“Regrettable Substitution”: Exposure to Popular BPA Replacement BPS and Breast Cancer

IMG_5527Article Author: Ellie Geldart, Biomedical Engineering Major, Class of 2023, POB Science Translator

When you see the label “BPA-free”, you may consider that product to be safer. However, this is not always the case. Bisphenol A is an endocrine-disrupting chemical (EDC), which means it interferes with normal hormone communication within our bodies. Exposure to this chemical can lead to negative health consequences, such as increasing your risk for breast cancer. A commonly used replacement for BPA is Bisphenol S (BPS) but current research is revealing that BPS could be just as, if not more, dangerous.

A recent study from February 2021 investigated the effects of BPS exposure on the weight and volume of breast cancer tumors (Zhao et al. 2021). This study exposed breast cancer tumors to 10 micrograms of BPS per kilogram of body weight and 100 micrograms of BPS per kilogram of body weight and compared that to a control breast cancer tumor. The researchers found increased breast cancer tumor growth and deterioration of breast tissue following exposure to BPS. 

This study also found that tumor growth has a nonmonotonic response to BPS exposure (Zhao et al. 2021). The breast cancer tumors exposed to 10 micrograms of BPS per kilogram of body weight grew faster than the tumors exposed to 100 micrograms of BPS per kilogram of body weight. Usually higher exposure is associated with greater effects but a nonmonotonic response occurs if greater effects are seen when there are lower levels of exposure to the chemical. This suggests that you may be more susceptible to the dangers of BPS at lower exposures than at higher exposures.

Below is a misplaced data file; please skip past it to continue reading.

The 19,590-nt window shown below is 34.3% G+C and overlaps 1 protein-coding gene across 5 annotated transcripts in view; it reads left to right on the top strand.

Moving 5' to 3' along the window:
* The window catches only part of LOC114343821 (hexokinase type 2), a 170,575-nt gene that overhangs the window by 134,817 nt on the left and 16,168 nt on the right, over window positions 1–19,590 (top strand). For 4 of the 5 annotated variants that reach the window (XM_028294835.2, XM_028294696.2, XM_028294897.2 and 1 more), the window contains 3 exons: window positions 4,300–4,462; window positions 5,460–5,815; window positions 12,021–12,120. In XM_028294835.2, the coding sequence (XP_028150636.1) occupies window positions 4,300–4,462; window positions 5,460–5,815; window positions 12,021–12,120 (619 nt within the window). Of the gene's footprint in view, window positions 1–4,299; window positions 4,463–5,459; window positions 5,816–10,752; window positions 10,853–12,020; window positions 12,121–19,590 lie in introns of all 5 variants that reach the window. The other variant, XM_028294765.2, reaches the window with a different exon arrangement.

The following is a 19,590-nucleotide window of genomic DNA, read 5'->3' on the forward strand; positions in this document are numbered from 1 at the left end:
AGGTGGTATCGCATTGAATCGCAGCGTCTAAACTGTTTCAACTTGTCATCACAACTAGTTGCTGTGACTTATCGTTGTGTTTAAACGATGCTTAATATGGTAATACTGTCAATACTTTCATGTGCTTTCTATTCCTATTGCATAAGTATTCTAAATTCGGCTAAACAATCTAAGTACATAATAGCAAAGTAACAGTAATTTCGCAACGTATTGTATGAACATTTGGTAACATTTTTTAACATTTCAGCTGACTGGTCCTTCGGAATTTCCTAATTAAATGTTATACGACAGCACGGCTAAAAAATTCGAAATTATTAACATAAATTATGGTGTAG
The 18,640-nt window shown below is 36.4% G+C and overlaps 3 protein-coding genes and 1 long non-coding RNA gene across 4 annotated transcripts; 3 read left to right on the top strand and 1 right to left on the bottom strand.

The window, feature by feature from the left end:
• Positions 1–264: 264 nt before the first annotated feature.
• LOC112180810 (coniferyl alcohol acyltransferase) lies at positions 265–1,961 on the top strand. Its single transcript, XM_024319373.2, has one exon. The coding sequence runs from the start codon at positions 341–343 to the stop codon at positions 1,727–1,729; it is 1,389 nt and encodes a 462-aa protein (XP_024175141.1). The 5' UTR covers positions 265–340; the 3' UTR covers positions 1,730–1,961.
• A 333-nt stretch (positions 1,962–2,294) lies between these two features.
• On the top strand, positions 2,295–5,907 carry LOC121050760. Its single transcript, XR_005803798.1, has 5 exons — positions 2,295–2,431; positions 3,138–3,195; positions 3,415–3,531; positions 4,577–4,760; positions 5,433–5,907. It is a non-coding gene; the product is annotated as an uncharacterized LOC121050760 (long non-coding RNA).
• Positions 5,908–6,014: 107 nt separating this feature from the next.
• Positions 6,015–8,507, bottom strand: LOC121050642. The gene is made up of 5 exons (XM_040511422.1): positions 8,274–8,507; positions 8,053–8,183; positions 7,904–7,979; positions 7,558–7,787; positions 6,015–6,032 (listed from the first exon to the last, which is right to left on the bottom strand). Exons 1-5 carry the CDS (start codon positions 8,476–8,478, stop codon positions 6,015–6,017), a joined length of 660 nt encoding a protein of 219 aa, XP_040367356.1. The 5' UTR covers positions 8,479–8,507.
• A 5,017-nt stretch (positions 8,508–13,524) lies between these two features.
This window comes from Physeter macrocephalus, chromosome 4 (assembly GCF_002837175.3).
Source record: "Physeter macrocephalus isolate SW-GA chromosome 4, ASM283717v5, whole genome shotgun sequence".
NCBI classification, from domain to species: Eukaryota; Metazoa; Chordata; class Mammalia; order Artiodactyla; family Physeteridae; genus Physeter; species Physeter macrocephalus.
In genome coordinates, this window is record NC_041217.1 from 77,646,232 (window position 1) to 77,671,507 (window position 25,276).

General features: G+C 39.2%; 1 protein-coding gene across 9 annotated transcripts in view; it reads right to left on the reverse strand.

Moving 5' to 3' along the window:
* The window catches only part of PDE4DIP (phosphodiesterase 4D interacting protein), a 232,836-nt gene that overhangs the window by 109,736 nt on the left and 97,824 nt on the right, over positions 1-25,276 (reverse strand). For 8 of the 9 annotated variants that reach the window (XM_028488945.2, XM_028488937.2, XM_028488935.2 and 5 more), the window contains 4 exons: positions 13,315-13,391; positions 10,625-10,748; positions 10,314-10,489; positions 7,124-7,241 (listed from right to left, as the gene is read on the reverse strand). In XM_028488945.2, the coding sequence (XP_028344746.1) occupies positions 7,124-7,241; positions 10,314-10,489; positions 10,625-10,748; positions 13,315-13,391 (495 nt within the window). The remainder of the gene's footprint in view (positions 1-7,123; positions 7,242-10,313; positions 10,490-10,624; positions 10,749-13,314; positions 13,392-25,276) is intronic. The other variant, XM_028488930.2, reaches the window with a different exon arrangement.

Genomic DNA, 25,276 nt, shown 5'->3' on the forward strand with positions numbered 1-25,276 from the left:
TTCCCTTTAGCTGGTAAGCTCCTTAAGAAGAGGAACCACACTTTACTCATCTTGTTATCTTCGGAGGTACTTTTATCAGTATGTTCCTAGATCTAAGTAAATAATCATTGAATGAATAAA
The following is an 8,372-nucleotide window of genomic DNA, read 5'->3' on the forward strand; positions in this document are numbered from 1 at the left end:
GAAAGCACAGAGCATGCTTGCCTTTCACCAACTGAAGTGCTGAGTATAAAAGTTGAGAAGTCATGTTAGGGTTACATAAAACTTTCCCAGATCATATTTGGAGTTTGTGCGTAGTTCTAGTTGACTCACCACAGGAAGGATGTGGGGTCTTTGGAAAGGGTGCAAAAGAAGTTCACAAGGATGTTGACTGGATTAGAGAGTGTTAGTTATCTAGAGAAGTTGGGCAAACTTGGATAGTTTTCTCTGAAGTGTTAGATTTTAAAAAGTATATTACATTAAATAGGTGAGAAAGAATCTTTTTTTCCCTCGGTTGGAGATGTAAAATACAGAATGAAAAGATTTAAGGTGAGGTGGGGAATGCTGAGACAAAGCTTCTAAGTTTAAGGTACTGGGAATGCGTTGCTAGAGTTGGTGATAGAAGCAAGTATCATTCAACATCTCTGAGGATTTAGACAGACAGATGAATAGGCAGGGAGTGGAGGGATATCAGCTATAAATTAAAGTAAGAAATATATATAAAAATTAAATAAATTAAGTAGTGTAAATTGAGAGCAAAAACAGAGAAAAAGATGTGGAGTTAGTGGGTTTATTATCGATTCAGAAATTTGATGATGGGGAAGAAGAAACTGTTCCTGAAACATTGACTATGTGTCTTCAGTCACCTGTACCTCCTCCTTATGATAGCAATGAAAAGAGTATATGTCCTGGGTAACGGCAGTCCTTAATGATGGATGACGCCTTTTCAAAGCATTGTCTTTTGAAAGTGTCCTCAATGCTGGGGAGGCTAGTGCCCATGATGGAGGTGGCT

Exposure to BPA is also dangerous at low doses, as shown in a study conducted in 2011 (Jenkins et al., 2011). The nonmonotonic dose-response of BPS and its ability to increase breast cancer proliferation is extremely similar to BPA, the chemical it was meant to replace. This is an example of “regrettable substitution”, in which a dangerous chemical (BPA) is replaced with an equally dangerous and often less studied chemical (BPS).

Chemicals like BPA and BPS are found in a variety of plastics, packaging, bottles, and cans. To avoid exposure it is important to avoid plastic packaging and receipts whenever possible. Opt for glass containers and bottles over plastic or aluminum. It is important to be aware of these chemicals, and understand how labels like “BPA-free” can be misleading so that we can protect ourselves by making safer choices.

Sources:

Jenkins, J. Wang, I. Eltoum, R. Desmond, C.A. LamartiniereChronic oral exposure to bisphenol A results in a nonmonotonic dose response in mammary carcinogenesis and metastasis in MMTV-erbB2 mice Environ. Health Perspect., 119 (2011), pp. 1604-1609

Zhao C, Yong T, Zhang Y, Xiao Y, Jin Y, Zheng C, Nirasawa T, Cai Z. Breast cancer proliferation and deterioration-associated metabolic heterogeneity changes induced by exposure of bisphenol S, a widespread replacement of bisphenol A. J Hazard Mater. 2021 Feb 19;414:125391. doi: 10.1016/j.jhazmat.2021.125391. Epub ahead of print. PMID: 33652221.

Disclaimer: The information provided herein is the author’s opinion. Our authors are not scientists. We are not providing medical advice, but simply sharing publicly available information. When we reference data and databases, we do so with the caveat that most are only as good as the data they are based on. While POB strives to make the information as timely and accurate as possible, we make no claims, promises, or guarantees about the completeness, or adequacy of the contents of any site that is shared, and expressly disclaims liability for errors and omissions in the contents of these sites.  POB goes to great lengths to avoid declaring shared products as “safe” as there is no legal definition of the word “safe” at this time.

 

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